Black velvet (vs. orange plastic)

I had a pure spiritual moment today.  This doesn’t exactly surprise me, as it is Samhain after all, the velvety night when the veil between This and Other worlds is thinnest and the energy runs thick.  Feeling the urge to sing in Spanish along with songs in my Latin American alt/rock collection, I thought “Madera” by Los Aterciopelados might be a logical choice.

I didn’t realize how logical a choice it was.  As I sang along about Gaia, the Universal Mother, and a general tribute to all things fertile and female, and for a few minutes, I connected.  It was a three-way merge between my soul and its karmic lineage, the mysticism and energy of the holiday, and that particular song with its Mahadeva-esque concept and its Amazon-tribal percussive accents.

The energy and mysticism could be felt, and it could actually be traced back to last night, for it always begins the night before, doesn’t it?  We had watched Hocus Pocus (bleh), Icabod Crane and the Legend of Sleepy Hollow (with its Headless Horseman climax), and the Charlie Brown special about the Great Pumpkin.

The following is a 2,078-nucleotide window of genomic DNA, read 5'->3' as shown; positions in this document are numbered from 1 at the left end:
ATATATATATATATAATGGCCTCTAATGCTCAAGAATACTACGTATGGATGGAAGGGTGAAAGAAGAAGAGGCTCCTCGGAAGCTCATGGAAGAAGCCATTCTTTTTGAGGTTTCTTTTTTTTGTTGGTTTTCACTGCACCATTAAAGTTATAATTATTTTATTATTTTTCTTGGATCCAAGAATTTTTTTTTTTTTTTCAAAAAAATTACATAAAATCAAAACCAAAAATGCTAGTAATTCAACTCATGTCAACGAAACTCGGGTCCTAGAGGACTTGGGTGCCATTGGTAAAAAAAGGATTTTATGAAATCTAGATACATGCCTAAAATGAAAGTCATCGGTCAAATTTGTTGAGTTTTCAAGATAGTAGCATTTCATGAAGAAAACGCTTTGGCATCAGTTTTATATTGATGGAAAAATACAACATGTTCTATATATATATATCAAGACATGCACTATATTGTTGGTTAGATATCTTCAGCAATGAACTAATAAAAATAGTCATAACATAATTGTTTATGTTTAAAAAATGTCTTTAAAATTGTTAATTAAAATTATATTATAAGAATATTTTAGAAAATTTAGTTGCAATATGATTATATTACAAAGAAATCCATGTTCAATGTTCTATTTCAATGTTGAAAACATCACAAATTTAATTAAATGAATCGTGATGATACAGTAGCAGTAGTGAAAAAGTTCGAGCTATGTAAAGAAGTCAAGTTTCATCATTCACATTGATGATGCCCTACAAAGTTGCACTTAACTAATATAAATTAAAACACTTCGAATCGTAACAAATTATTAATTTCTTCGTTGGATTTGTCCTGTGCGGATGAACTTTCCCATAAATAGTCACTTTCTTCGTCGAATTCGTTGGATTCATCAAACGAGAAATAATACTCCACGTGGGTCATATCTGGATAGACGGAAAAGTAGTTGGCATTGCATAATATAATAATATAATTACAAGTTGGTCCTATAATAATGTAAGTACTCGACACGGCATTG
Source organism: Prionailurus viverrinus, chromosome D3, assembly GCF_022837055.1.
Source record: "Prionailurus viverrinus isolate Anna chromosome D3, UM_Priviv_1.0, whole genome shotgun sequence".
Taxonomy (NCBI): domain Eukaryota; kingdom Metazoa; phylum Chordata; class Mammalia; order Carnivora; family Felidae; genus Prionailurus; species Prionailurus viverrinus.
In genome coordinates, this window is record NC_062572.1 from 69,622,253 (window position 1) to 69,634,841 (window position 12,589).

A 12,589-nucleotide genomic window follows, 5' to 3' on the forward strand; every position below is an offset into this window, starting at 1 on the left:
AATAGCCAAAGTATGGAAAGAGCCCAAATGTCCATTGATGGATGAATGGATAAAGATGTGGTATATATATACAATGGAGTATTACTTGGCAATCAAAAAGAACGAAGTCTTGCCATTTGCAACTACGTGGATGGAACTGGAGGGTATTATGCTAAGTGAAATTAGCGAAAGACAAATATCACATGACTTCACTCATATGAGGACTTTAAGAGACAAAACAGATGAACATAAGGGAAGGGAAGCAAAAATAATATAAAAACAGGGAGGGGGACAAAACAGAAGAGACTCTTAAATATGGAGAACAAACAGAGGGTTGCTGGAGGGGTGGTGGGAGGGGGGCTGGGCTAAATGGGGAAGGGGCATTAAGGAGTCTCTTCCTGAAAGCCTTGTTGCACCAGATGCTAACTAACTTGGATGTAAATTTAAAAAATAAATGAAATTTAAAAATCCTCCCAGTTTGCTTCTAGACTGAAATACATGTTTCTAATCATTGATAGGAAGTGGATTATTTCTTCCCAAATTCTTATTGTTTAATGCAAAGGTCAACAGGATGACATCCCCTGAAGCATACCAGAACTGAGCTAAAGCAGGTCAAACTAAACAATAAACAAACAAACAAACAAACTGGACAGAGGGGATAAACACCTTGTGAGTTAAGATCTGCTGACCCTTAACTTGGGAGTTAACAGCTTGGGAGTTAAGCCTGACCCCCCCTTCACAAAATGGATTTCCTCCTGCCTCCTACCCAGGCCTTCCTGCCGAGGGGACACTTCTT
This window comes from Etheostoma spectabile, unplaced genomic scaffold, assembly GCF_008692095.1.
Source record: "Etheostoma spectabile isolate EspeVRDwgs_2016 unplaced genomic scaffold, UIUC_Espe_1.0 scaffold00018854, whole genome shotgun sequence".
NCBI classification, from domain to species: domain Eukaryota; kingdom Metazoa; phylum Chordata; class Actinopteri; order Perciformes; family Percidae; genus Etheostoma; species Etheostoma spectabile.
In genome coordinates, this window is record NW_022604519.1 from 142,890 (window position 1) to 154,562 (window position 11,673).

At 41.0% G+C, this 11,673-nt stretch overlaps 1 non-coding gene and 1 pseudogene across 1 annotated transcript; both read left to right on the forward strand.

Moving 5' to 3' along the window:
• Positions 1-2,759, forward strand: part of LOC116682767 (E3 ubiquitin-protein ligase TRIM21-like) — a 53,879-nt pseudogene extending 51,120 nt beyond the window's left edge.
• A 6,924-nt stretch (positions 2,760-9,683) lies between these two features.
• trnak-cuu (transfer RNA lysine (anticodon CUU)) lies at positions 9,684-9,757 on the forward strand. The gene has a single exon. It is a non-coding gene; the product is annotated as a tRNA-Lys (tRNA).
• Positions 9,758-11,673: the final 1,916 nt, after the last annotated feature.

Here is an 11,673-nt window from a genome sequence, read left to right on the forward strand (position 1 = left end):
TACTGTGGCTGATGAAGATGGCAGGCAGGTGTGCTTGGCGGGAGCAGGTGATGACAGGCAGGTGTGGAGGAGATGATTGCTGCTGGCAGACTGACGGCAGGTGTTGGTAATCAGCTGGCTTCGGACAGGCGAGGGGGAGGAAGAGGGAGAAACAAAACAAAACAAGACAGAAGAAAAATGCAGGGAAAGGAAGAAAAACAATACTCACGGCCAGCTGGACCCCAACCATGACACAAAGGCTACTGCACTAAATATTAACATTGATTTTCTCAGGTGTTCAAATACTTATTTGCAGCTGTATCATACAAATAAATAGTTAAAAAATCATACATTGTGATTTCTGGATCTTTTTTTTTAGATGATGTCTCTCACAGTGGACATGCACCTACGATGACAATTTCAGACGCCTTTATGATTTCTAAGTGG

Actually, the energy and mysticism have always been there, each and every Samhain.  Its near-palpable pulse noticeably intensified as the hour grew later.  I’ve always loved dressing up and I went trick-or-treating as a kid, always enjoying the gathering of candy.  But it has always gone much deeper than that.  I had always been bored with (and nearly irritated by) both typical “Halloween” extremes: the innocent good-natured (think orange plastic) childlike stuff that made light of–and ignored–the real significance on one hand, and the gory, violent slasher flicks or scenes of blood and guts on the other.  Both missed the point, and the point was too cool a concept to miss.

The concept was a simple state of being and appreciation.  It was an intense mystical haze, full of incense and cosmic power.  It’s a little eerie but fascinating.  It’s an ambient magnetism, with occult subjects, herbs, neat symbols, and spiritual renewal.  It’s an energy that shakes you to the core, enigmatic yet captivating, compelling you to stay up Way Past Midnight.

Not much has changed; the activities may have, but the electricity and its source remain the same.  This year, the Samhain energy manifested in the form of my curiosity of Sleepy Hollow and its sister village Tarrytown as real places.  My research did not disappoint me.

I reckon Samhain will always hold that fascination for me.  Who knows, I may try to call on that magnetic energy at some point (I promise my intentions are pure).  It is always a holiday I can feel coming, even if it’s trying to sneak up on me.


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